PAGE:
And there is a problem with reversing the cycle in that the 'summer' part of the cycle typically includes most of Advent and Lent which have specific daily readings linked to the Mass so you wouldn't want to skip them, whereas 'winter' includes few special periods.

I've experimented myself with adding in the missing readings in Winter from the Roman Breviary but found I couldn't quite bring myself to cut out the Oz summer ones! In the end I decided to stick with the breviary as written and approved (those monks might have enjoyed the longer Matins in the long cold nights of winter, but I find it much harder to get up early in winter than I do in summer!). In practice, I more or less follow the Roman ones by virtue of my bible reading plan which loosely follows the breviary schedule anyway.

okie said...

THANK YOU SO MUCH for your help. I wish I did something half as useful that I could offer you in return for your work, but alas, I can only give you a hearty "thank you" and assure you I am already beginning to impliment your advice. Thanks again!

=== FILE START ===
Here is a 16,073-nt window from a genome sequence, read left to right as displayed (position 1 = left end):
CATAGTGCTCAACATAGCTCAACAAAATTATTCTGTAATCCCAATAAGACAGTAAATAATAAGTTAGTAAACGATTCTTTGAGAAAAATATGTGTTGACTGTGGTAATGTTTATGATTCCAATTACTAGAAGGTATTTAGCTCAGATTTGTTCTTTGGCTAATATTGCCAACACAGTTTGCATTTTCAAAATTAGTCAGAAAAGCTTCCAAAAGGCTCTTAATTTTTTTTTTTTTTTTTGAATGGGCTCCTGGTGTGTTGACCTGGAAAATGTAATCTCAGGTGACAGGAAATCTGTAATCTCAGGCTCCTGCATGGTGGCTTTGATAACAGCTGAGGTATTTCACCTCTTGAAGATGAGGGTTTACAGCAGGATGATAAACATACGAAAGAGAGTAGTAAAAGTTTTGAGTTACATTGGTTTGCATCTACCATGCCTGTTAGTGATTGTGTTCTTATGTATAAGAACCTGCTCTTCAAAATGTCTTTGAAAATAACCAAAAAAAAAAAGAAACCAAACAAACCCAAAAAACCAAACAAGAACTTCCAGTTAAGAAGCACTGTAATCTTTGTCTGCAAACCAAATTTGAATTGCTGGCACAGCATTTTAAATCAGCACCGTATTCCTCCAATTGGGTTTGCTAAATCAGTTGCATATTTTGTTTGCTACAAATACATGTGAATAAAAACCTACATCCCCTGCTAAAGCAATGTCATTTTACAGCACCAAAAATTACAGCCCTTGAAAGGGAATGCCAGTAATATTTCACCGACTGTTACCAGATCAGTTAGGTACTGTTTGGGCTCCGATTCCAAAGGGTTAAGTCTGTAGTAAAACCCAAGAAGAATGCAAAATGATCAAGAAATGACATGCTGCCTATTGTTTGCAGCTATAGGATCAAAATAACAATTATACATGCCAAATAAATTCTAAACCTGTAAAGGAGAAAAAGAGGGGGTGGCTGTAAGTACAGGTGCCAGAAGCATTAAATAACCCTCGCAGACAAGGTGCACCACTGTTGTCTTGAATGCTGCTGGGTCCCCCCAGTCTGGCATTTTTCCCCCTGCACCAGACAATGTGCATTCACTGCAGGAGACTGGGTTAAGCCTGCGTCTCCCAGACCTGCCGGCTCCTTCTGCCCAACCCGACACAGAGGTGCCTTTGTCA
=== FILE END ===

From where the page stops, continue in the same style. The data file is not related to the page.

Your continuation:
okie said...

i might be firing this off into the ether, but i bought the Matins book from Lancelot. I think winter makes sense, but what is one to do during summer if its a feria...it only has the Sunday's listed...how do we know what scripture to read?

Terra said...

Okie - I don't have the Lancelot book, but there should be a short chapter and responsory set for each day in with the Office of the day. They are very short, and don't change from week to week - so like the ferial chapters for the other hours.

Nathan B. said...

I know this is a little off topic, but I'm hoping I might be able to get some help, and this site seems to be the place to get it.

I've been looking for either a set or the second volume of the 1963 Marietti edition of the Breviarium Monasticum for some time, and have had no luck in my endeavors. It would seem that these books were once much more easy to find.